November 27, 2003

Stress On the BYOB Policy

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BYOB has been the word on many Cornellian’s lips since September, when the Multicultural Greek Letter Council joined the Interfraternity Council and the Panhellenic Association in voting to make Cornell a bring-your-own-beverage campus. The policy has weathered stress in the past two months, as members of the Cornell University Police Department, the administration and representatives of the Greek system have attempted to cope with the loss of the only caterer available and the unwillingness of the New York State Liquor Authority to issue permits to caterers with a poor track record.

“The BYOB policy was instituted this fall so that chapters would have a way to hold relatively small parties without having to hire a caterer to serve alcohol,” said Timothy Marchell, director of alcohol policy initiatives at Gannett: Cornell University Health Services. “After the BYOB policy started, the only active caterer lost its liquor license due to violations. So that leaves chapters with few options.”

At its introduction, the BYOB policy seemed to be an answer to the problem of the small party. While some fraternities were able to finance the high costs of catering parties, many were unable to — often leading to underground and illegal gatherings.

“The students probably have one perspective as to why [BYOB] was originally needed,” said Susan Murphy ’73, vice president of student and academic services. “From where I sit, we were seeing a monopoly. The caterers were charging high fees so frats were saying ‘if you want us to have small parties there needs to be another way.’ We wanted to provide an incentive and structure in which fraternities could register their parties where they had been doing so underground and to establish consequences for violations.”

“BYOB overall has been a step forward; however, it’s not without its challenges. We’re working on the glitches and that’s going to take a little more time and understanding [of] social policy,” said Michael Taylor ’05, IFC vice president of University and community relations. “It got a lot more stress put on it after the one [remaining] catering company got taken out. Now the only way anyone can have a party is through BYOB.”

By passing the BYOB policy, Cornell joined many other schools around the country, including the University of Pennsylvania and Syracuse University, which also require partygoers to bring their own beverages.

“I think we have a good chance of keeping the policy because its main focus is to get rid of hard liquor and kegs from parties, keeping beer, wine, wine coolers and other bottled malt beverages to make parties safer,” said Paul El-Meouchy ’04, president of the IFC. “Chapters were doing these kinds of parties last year underground and when they got caught they would get in trouble. We felt it would be more beneficial to legalize these parties in our system by ensuring a safety control on these events.”

El-Meouchy added that the policy seems to have helped in that respect.

“I can tell you that we have seen a significant decrease, by three fold, in the number of judicial cases, which is great. The chapters do know what is expected of them, the most important [components are] not having hundreds of hundreds of people at their parties, no kegs and no hard liquor,” El-Meouchy said. “The chapters that don’t register their events or break one of the above expectations get a pretty hefty sanction and it has been administered to a few.”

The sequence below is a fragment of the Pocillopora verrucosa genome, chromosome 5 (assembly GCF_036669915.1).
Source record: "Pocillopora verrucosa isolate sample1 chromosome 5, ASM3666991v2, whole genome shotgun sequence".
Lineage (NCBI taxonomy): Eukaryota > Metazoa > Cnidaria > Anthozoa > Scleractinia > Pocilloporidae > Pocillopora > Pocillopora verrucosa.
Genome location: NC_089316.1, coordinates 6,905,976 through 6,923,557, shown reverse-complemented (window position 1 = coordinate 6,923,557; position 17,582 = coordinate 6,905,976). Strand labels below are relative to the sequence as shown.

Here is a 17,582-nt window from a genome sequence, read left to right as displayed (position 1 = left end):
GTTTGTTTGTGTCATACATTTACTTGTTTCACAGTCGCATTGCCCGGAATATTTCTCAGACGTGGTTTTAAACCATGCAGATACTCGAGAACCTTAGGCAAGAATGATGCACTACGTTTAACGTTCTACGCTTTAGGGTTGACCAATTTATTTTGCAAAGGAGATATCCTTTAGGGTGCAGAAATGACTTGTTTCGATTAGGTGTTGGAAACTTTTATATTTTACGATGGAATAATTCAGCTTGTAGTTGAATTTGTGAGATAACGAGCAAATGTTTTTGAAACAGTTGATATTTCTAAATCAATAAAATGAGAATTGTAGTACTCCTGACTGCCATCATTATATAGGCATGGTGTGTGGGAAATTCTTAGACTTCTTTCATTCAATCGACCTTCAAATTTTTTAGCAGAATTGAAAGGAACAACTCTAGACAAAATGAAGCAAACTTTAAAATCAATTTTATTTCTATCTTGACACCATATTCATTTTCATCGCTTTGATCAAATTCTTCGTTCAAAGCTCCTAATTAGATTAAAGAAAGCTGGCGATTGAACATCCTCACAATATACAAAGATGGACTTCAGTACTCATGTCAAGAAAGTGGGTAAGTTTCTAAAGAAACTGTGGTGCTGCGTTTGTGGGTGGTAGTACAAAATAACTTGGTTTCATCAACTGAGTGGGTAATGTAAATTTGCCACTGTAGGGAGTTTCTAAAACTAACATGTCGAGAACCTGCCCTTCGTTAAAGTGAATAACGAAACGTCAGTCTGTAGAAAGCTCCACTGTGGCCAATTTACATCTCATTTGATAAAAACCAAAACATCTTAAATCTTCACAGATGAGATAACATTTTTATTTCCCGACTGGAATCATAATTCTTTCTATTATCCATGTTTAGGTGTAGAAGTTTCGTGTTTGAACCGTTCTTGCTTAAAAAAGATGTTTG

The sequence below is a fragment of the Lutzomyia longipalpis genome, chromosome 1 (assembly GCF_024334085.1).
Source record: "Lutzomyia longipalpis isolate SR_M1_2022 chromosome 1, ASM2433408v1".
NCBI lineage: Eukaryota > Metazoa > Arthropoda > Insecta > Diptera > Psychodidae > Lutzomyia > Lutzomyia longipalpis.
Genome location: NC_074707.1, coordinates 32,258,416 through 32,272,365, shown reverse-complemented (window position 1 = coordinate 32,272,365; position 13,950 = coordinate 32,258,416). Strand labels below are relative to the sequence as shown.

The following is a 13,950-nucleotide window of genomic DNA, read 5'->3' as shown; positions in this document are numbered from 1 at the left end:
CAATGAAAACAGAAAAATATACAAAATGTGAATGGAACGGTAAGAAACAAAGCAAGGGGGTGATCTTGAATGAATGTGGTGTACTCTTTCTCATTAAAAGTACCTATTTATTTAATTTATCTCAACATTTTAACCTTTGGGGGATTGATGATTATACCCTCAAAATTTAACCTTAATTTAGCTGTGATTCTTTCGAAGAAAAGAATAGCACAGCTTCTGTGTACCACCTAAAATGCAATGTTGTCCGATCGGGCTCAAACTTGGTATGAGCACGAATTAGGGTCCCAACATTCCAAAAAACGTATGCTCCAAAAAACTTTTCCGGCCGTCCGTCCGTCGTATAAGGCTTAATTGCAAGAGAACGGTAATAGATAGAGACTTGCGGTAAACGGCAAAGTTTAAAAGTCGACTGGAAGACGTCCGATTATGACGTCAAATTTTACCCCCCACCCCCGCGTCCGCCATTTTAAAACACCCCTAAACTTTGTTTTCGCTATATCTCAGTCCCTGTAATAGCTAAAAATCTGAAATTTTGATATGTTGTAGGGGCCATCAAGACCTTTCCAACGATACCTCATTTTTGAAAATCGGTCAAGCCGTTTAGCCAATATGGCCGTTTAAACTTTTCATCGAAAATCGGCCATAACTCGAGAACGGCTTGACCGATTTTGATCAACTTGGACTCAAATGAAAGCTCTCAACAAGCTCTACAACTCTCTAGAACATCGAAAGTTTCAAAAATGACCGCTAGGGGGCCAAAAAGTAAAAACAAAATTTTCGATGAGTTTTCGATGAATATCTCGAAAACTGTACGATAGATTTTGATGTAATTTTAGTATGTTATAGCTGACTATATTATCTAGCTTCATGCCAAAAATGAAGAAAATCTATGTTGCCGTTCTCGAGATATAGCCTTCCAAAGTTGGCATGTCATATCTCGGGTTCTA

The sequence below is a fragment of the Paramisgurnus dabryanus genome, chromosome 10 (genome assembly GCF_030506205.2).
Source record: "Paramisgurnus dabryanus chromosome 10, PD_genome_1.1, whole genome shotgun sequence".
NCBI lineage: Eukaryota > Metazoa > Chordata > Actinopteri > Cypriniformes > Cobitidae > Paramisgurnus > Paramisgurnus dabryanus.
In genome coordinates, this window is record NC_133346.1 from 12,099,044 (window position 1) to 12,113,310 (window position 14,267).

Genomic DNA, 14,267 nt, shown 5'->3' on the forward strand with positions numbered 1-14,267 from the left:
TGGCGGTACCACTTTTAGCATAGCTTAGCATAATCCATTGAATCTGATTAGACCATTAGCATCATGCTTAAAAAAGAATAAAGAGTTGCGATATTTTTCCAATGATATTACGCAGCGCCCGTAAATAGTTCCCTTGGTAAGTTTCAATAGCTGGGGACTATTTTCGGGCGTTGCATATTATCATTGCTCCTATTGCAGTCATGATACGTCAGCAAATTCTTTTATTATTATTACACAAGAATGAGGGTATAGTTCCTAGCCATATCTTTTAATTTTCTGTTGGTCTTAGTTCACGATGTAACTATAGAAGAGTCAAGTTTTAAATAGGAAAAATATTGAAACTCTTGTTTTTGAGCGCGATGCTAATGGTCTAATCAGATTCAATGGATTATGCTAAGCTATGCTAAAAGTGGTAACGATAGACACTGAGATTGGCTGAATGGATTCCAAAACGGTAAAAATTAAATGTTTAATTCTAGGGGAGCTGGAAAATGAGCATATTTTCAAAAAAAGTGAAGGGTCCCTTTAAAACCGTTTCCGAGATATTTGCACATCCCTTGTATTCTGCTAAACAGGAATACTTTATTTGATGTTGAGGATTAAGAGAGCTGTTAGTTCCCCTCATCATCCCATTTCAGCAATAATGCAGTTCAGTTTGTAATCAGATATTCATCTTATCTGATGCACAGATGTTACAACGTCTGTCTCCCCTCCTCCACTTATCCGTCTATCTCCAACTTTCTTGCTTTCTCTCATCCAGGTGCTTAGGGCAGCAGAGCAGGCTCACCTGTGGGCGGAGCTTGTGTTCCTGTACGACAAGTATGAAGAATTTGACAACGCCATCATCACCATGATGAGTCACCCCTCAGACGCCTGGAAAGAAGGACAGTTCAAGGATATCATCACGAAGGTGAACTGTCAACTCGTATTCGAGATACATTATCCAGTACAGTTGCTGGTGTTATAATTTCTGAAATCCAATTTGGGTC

As it stands though, BYOB is the only policy available to partygoers.

“[Chapters] can hold a BYOB event, have their event in a licensed establishment, or find a licensed and insured caterer who can get a permit from the State Liquor Authority to do the event in a fraternity. However, those caterers are in very short supply, if they are available at all,” Marchell said.

The lack of options has created a pressing need for members of the IFC, Panhel and MGLC and the CUPD to work together so that the policy will not be compromised, as it enables more safety at parties.

CUPD Lt. Mike Musci has been meeting every two weeks with Leo Pedraza, assistant dean of fraternity and sorority affairs, to asses the situation.

“Many fraternities are dependent on social events for recruitment events and our job at the office is to show them how they can be successful without these parties, show them that there are positive ways to bring in new members, and to disassociate this view of big parties and successful recruitment,” Pedraza said.

The Alumni Interfraternity Council, which meets three times a year — most recently at Homecoming — has devoted a subcommittee to brainstorm ideas and suggestions for action next semester.

“The concern of the Fraternity-Sorority Advisory Council, [a separate organization that is also dealing with BYOB] was that if you’re having a party with five hundred or more people it’s going to be impossible to handle,” Murphy said. “I hope we can find a way that we can continue some form of a third party catering system. At this point we’re looking into other caterers and figuring out how we can try to enable this to happen.”

“The [Liquor Authority] wants Cornell to find a reputable caterer that will do its job,” El-Meouchy said. “I would like to see catering come back because they are what allow the chapters to throw a large scale event and to serve other stuff than beer and wine. We are still working on our plan of action in that regard and I think a solution will come soon.”

Both Marchell and Musci confirmed that efforts are being made to identify outside security agencies, such as Chestnut Street Security — used by Colgate and Syracuse Universities — and figure out what role they might be able to play at BYOB events.

Archived article by Logan Bromer